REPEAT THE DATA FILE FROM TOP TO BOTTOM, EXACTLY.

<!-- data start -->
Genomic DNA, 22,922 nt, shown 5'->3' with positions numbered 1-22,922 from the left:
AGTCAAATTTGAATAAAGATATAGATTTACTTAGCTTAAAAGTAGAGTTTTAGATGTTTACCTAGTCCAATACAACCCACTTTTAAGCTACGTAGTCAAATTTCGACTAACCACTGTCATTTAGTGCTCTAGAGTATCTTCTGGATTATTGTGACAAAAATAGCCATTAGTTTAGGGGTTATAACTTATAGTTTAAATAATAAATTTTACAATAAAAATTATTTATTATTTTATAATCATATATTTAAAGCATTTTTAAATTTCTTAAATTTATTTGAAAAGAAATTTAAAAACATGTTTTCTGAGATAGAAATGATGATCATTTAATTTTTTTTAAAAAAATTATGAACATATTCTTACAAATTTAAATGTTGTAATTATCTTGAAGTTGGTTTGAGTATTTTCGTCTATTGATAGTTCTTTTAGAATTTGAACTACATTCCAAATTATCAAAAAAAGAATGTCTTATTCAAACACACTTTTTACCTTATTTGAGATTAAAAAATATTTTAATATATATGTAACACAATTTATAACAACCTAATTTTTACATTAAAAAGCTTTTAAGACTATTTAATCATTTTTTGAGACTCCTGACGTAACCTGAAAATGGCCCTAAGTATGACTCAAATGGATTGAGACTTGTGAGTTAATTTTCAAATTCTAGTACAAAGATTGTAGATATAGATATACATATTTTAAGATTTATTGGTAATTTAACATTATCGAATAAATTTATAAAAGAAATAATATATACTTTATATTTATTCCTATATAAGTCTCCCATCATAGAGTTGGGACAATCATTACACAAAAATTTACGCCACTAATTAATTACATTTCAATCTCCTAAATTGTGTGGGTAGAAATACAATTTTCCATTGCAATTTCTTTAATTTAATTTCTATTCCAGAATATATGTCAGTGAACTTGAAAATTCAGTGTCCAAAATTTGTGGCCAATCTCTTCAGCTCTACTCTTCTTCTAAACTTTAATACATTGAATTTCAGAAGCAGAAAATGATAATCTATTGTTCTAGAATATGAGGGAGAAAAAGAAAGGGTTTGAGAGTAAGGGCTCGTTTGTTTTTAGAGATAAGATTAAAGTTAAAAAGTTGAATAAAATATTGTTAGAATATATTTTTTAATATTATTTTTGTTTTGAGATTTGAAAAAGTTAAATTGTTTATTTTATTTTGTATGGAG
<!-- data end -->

Genomic DNA, 22,922 nt, shown 5'->3' with positions numbered 1-22,922 from the left:
AGTCAAATTTGAATAAAGATATAGATTTACTTAGCTTAAAAGTAGAGTTTTAGATGTTTACCTAGTCCAATACAACCCACTTTTAAGCTACGTAGTCAAATTTCGACTAACCACTGTCATTTAGTGCTCTAGAGTATCTTCTGGATTATTGTGACAAAAATAGCCATTAGTTTAGGGGTTATAACTTATAGTTTAAATAATAAATTTTACAATAAAAATTATTTATTATTTTATAATCATATATTTAAAGCATTTTTAAATTTCTTAAATTTATTTGAAAAGAAATTTAAAAACATGTTTTCTGAGATAGAAATGATGATCATTTAATTTTTTTTAAAAAAATTATGAACATATTCTTACAAATTTAAATGTTGTAATTATCTTGAAGTTGGTTTGAGTATTTTCGTCTATTGATAGTTCTTTTAGAATTTGAACTACATTCCAAATTATCAAAAAAAGAATGTCTTATTCAAACACACTTTTTACCTTATTTGAGATTAAAAAATATTTTAATATATATGTAACACAATTTATAACAACCTAATTTTTACATTAAAAAGCTTTTAAGACTATTTAATCATTTTTTGAGACTCCTGACGTAACCTGAAAATGGCCCTAAGTATGACTCAAATGGATTGAGACTTGTGAGTTAATTTTCAAATTCTAGTACAAAGATTGTAGATATAGATATACATATTTTAAGATTTATTGGTAATTTAACATTATCGAATAAATTTATAAAAGAAATAATATATACTTTATATTTATTCCTATATAAGTCTCCCATCATAGAGTTGGGACAATCATTACACAAAAATTTACGCCACTAATTAATTACATTTCAATCTCCTAAATTGTGTGGGTAGAAATACAATTTTCCATTGCAATTTCTTTAATTTAATTTCTATTCCAGAATATATGTCAGTGAACTTGAAAATTCAGTGTCCAAAATTTGTGGCCAATCTCTTCAGCTCTACTCTTCTTCTAAACTTTAATACATTGAATTTCAGAAGCAGAAAATGATAATCTATTGTTCTAGAATATGAGGGAGAAAAAGAAAGGGTTTGAGAGTAAGGGCTCGTTTGTTTTTAGAGATAAGATTAAAGTTAAAAAGTTGAATAAAATATTGTTAGAATATATTTTTTAATATTATTTTTGTTTTGAGATTTGAAAAAGTTAAATTGTTTATTTTATTTTGTATGGAG